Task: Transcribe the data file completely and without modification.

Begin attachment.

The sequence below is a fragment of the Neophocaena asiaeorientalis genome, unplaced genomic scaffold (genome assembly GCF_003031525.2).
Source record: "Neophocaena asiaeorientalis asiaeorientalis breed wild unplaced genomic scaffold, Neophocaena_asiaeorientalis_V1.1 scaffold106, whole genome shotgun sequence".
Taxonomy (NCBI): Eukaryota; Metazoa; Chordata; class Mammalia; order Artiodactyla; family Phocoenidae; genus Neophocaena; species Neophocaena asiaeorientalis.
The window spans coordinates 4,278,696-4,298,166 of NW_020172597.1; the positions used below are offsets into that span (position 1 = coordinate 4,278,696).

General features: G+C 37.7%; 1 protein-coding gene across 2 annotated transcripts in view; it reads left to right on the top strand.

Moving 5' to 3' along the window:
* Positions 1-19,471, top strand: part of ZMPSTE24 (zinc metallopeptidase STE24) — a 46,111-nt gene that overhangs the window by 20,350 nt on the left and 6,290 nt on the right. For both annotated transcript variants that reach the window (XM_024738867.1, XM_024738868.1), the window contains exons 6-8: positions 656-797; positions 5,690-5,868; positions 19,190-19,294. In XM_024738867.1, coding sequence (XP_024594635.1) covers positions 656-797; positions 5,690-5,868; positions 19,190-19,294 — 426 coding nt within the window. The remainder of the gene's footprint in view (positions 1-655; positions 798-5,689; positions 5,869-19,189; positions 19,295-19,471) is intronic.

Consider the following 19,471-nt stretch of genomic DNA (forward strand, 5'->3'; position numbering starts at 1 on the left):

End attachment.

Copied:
The sequence below is a fragment of the Neophocaena asiaeorientalis genome, unplaced genomic scaffold (genome assembly GCF_003031525.2).
Source record: "Neophocaena asiaeorientalis asiaeorientalis breed wild unplaced genomic scaffold, Neophocaena_asiaeorientalis_V1.1 scaffold106, whole genome shotgun sequence".
Taxonomy (NCBI): Eukaryota; Metazoa; Chordata; class Mammalia; order Artiodactyla; family Phocoenidae; genus Neophocaena; species Neophocaena asiaeorientalis.
The window spans coordinates 4,278,696-4,298,166 of NW_020172597.1; the positions used below are offsets into that span (position 1 = coordinate 4,278,696).

General features: G+C 37.7%; 1 protein-coding gene across 2 annotated transcripts in view; it reads left to right on the top strand.

Moving 5' to 3' along the window:
* Positions 1-19,471, top strand: part of ZMPSTE24 (zinc metallopeptidase STE24) — a 46,111-nt gene that overhangs the window by 20,350 nt on the left and 6,290 nt on the right. For both annotated transcript variants that reach the window (XM_024738867.1, XM_024738868.1), the window contains exons 6-8: positions 656-797; positions 5,690-5,868; positions 19,190-19,294. In XM_024738867.1, coding sequence (XP_024594635.1) covers positions 656-797; positions 5,690-5,868; positions 19,190-19,294 — 426 coding nt within the window. The remainder of the gene's footprint in view (positions 1-655; positions 798-5,689; positions 5,869-19,189; positions 19,295-19,471) is intronic.

Consider the following 19,471-nt stretch of genomic DNA (forward strand, 5'->3'; position numbering starts at 1 on the left):